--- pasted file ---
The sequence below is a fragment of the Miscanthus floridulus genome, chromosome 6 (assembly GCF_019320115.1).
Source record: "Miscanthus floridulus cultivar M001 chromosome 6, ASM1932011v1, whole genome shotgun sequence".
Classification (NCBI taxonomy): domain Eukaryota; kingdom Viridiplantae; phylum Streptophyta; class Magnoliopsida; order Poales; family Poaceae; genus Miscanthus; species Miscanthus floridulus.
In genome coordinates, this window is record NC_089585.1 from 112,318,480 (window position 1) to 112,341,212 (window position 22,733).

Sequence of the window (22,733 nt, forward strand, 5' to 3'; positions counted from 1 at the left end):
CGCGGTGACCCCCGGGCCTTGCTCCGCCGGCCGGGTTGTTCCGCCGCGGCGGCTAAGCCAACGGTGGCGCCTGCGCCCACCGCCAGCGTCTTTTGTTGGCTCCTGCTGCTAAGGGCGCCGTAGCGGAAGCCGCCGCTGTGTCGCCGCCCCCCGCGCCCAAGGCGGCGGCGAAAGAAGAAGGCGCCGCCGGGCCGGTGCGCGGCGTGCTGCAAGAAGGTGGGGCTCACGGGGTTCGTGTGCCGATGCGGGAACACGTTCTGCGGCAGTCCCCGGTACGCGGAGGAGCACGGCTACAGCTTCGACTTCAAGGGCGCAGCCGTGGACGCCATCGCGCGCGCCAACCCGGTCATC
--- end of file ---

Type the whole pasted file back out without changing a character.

The sequence below is a fragment of the Miscanthus floridulus genome, chromosome 6 (assembly GCF_019320115.1).
Source record: "Miscanthus floridulus cultivar M001 chromosome 6, ASM1932011v1, whole genome shotgun sequence".
Classification (NCBI taxonomy): domain Eukaryota; kingdom Viridiplantae; phylum Streptophyta; class Magnoliopsida; order Poales; family Poaceae; genus Miscanthus; species Miscanthus floridulus.
In genome coordinates, this window is record NC_089585.1 from 112,318,480 (window position 1) to 112,341,212 (window position 22,733).

Sequence of the window (22,733 nt, forward strand, 5' to 3'; positions counted from 1 at the left end):
CGCGGTGACCCCCGGGCCTTGCTCCGCCGGCCGGGTTGTTCCGCCGCGGCGGCTAAGCCAACGGTGGCGCCTGCGCCCACCGCCAGCGTCTTTTGTTGGCTCCTGCTGCTAAGGGCGCCGTAGCGGAAGCCGCCGCTGTGTCGCCGCCCCCCGCGCCCAAGGCGGCGGCGAAAGAAGAAGGCGCCGCCGGGCCGGTGCGCGGCGTGCTGCAAGAAGGTGGGGCTCACGGGGTTCGTGTGCCGATGCGGGAACACGTTCTGCGGCAGTCCCCGGTACGCGGAGGAGCACGGCTACAGCTTCGACTTCAAGGGCGCAGCCGTGGACGCCATCGCGCGCGCCAACCCGGTCATC